Brands pay us heavily.
To draw up brand strategies, craft the best ads and create stories that make them swoon, laugh, cry and smash that share button on Instagram; they pay us top dollar.
And because brands pay heavily for this, we’ve come to assume it must be what the customer wants.
But we are wrong.
The customer doesn’t want your big-budget ad once a year. They want you to make them smile every moment, every day.
The customer wants to know that you are there, always (even when they don’t get your weekly email blasts).
They want random love letters about things that mean something to them. Something other than their birthday or the Independence Day or a religious holiday.
The customer wants to receive a love letter celebrating the anniversary of their first car or their dog’s birthday or a warm note generally reminding them of the strength that resides in them even at their most broken.
They want to be loved by you in little meaningful ways. Not the “Netflix and Chill” type of love. The one that is a means to an end.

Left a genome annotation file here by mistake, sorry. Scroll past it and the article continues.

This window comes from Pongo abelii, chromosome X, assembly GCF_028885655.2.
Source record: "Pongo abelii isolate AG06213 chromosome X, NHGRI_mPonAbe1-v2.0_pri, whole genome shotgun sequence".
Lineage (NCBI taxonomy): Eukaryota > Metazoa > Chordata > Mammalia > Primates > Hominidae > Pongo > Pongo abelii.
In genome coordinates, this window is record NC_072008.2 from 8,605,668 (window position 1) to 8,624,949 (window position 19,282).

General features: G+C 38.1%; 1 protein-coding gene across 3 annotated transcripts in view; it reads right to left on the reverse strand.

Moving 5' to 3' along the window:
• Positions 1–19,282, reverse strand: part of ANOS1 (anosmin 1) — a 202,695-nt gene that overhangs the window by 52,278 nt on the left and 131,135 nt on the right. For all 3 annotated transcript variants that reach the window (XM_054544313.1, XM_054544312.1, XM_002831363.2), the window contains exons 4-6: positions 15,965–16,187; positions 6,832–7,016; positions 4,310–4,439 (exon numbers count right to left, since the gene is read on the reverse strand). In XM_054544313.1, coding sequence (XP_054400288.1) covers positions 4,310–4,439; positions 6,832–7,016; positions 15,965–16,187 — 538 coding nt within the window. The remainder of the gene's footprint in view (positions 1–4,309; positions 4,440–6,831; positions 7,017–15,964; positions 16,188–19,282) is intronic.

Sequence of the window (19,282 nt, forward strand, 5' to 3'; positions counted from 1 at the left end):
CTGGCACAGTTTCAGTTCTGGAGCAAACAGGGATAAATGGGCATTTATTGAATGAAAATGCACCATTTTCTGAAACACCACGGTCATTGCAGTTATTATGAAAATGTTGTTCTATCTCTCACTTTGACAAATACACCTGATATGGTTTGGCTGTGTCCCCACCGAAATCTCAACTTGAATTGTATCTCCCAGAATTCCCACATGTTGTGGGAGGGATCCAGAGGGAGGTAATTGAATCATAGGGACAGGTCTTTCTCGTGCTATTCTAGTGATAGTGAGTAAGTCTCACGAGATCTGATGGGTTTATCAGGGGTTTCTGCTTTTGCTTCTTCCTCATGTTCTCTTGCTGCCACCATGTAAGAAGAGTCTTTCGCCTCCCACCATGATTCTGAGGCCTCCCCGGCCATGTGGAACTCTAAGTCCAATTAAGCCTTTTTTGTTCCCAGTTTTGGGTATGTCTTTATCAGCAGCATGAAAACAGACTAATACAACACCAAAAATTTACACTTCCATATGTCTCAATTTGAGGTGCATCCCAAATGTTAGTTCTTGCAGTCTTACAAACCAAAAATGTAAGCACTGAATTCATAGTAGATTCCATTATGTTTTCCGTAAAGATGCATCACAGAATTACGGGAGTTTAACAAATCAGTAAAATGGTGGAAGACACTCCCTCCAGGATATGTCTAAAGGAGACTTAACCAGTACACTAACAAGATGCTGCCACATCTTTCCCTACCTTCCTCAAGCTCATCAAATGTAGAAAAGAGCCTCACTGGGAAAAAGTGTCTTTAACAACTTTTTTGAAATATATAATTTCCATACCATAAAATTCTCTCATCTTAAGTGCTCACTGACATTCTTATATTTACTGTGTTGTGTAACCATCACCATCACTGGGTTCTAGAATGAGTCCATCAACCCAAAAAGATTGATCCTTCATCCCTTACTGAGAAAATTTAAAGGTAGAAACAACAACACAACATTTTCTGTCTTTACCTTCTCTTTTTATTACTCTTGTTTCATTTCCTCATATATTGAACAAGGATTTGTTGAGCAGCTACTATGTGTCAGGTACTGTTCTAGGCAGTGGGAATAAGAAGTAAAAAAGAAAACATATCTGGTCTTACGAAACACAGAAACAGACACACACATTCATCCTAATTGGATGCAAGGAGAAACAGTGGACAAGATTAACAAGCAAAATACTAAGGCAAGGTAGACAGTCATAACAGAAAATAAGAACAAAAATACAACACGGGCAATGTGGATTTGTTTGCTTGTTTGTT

The customer doesn’t want to feel like an inconvenience. The customer wants to know that when the customer relationship manager says smilingly; “we are delighted to have you here today” it’s not just an act. She wants to know that when the manager means it when she says “I’d be happy to help.” They want you to say “we’ve taken care of it” and be true to it.
The customer doesn’t want another meme. Another app. Another lead-gen form. Another fancy profile on Techcrunch. Another Netflix special. Those are things we need as businesses.
What does the consumer want? To be loved in fluid and natural ways; not built around “means-to-an-ends”.
Where everyone is busy showing how much they care about their customers, they want you to actually care.